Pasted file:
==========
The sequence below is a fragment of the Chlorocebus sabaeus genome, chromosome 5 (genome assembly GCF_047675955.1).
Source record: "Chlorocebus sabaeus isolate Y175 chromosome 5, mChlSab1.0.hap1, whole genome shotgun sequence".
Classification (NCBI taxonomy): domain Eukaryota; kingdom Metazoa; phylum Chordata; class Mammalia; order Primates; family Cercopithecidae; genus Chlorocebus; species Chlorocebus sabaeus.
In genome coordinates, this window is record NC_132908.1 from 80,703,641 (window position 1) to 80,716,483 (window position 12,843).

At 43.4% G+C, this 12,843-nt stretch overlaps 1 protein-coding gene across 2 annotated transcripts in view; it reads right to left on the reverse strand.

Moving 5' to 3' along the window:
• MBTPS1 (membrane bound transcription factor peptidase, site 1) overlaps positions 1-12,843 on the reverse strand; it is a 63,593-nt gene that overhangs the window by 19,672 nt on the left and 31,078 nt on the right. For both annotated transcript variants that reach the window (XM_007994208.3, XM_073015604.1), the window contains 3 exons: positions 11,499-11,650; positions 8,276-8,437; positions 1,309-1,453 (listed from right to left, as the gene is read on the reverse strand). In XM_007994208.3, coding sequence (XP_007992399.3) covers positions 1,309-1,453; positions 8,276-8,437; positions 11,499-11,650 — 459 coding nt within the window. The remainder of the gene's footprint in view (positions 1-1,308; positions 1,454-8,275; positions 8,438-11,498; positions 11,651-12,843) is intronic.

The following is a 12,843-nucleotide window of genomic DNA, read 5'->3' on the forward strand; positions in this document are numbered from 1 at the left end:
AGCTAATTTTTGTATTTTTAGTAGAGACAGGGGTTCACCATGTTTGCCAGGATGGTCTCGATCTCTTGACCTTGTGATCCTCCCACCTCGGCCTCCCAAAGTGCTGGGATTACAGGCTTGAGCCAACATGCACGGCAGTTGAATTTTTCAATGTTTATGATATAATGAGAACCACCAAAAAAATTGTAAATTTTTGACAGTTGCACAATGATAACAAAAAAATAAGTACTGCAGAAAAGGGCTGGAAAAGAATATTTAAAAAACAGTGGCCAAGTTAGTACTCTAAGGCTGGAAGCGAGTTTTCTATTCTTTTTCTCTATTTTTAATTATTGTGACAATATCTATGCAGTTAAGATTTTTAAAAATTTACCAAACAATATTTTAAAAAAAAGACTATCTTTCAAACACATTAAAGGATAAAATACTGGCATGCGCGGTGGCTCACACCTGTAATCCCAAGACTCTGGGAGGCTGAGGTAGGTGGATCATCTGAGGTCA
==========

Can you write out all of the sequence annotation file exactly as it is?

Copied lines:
The sequence below is a fragment of the Chlorocebus sabaeus genome, chromosome 5 (genome assembly GCF_047675955.1).
Source record: "Chlorocebus sabaeus isolate Y175 chromosome 5, mChlSab1.0.hap1, whole genome shotgun sequence".
Classification (NCBI taxonomy): domain Eukaryota; kingdom Metazoa; phylum Chordata; class Mammalia; order Primates; family Cercopithecidae; genus Chlorocebus; species Chlorocebus sabaeus.
In genome coordinates, this window is record NC_132908.1 from 80,703,641 (window position 1) to 80,716,483 (window position 12,843).

At 43.4% G+C, this 12,843-nt stretch overlaps 1 protein-coding gene across 2 annotated transcripts in view; it reads right to left on the reverse strand.

Moving 5' to 3' along the window:
• MBTPS1 (membrane bound transcription factor peptidase, site 1) overlaps positions 1-12,843 on the reverse strand; it is a 63,593-nt gene that overhangs the window by 19,672 nt on the left and 31,078 nt on the right. For both annotated transcript variants that reach the window (XM_007994208.3, XM_073015604.1), the window contains 3 exons: positions 11,499-11,650; positions 8,276-8,437; positions 1,309-1,453 (listed from right to left, as the gene is read on the reverse strand). In XM_007994208.3, coding sequence (XP_007992399.3) covers positions 1,309-1,453; positions 8,276-8,437; positions 11,499-11,650 — 459 coding nt within the window. The remainder of the gene's footprint in view (positions 1-1,308; positions 1,454-8,275; positions 8,438-11,498; positions 11,651-12,843) is intronic.

The following is a 12,843-nucleotide window of genomic DNA, read 5'->3' on the forward strand; positions in this document are numbered from 1 at the left end:
AGCTAATTTTTGTATTTTTAGTAGAGACAGGGGTTCACCATGTTTGCCAGGATGGTCTCGATCTCTTGACCTTGTGATCCTCCCACCTCGGCCTCCCAAAGTGCTGGGATTACAGGCTTGAGCCAACATGCACGGCAGTTGAATTTTTCAATGTTTATGATATAATGAGAACCACCAAAAAAATTGTAAATTTTTGACAGTTGCACAATGATAACAAAAAAATAAGTACTGCAGAAAAGGGCTGGAAAAGAATATTTAAAAAACAGTGGCCAAGTTAGTACTCTAAGGCTGGAAGCGAGTTTTCTATTCTTTTTCTCTATTTTTAATTATTGTGACAATATCTATGCAGTTAAGATTTTTAAAAATTTACCAAACAATATTTTAAAAAAAAGACTATCTTTCAAACACATTAAAGGATAAAATACTGGCATGCGCGGTGGCTCACACCTGTAATCCCAAGACTCTGGGAGGCTGAGGTAGGTGGATCATCTGAGGTCA